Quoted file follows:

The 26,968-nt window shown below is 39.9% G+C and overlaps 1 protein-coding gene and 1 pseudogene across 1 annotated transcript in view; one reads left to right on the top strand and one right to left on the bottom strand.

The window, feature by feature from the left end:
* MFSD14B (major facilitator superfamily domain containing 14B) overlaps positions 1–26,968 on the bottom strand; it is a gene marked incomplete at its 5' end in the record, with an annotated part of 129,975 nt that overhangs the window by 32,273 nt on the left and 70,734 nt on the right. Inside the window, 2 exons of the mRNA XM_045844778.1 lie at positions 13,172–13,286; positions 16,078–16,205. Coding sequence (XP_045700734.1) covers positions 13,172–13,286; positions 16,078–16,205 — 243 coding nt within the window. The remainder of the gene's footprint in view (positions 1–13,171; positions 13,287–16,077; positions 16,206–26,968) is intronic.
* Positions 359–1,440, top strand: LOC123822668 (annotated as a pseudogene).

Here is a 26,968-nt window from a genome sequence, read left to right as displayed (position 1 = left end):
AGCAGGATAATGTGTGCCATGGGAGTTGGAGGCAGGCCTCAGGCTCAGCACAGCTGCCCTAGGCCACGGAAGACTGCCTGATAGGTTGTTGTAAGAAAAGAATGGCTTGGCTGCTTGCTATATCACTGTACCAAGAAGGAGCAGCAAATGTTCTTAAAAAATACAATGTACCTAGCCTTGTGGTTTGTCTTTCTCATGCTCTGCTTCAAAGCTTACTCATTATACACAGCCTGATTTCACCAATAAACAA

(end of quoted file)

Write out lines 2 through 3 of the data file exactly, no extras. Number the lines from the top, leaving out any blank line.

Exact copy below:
The window, feature by feature from the left end:
* MFSD14B (major facilitator superfamily domain containing 14B) overlaps positions 1–26,968 on the bottom strand; it is a gene marked incomplete at its 5' end in the record, with an annotated part of 129,975 nt that overhangs the window by 32,273 nt on the left and 70,734 nt on the right. Inside the window, 2 exons of the mRNA XM_045844778.1 lie at positions 13,172–13,286; positions 16,078–16,205. Coding sequence (XP_045700734.1) covers positions 13,172–13,286; positions 16,078–16,205 — 243 coding nt within the window. The remainder of the gene's footprint in view (positions 1–13,171; positions 13,287–16,077; positions 16,206–26,968) is intronic.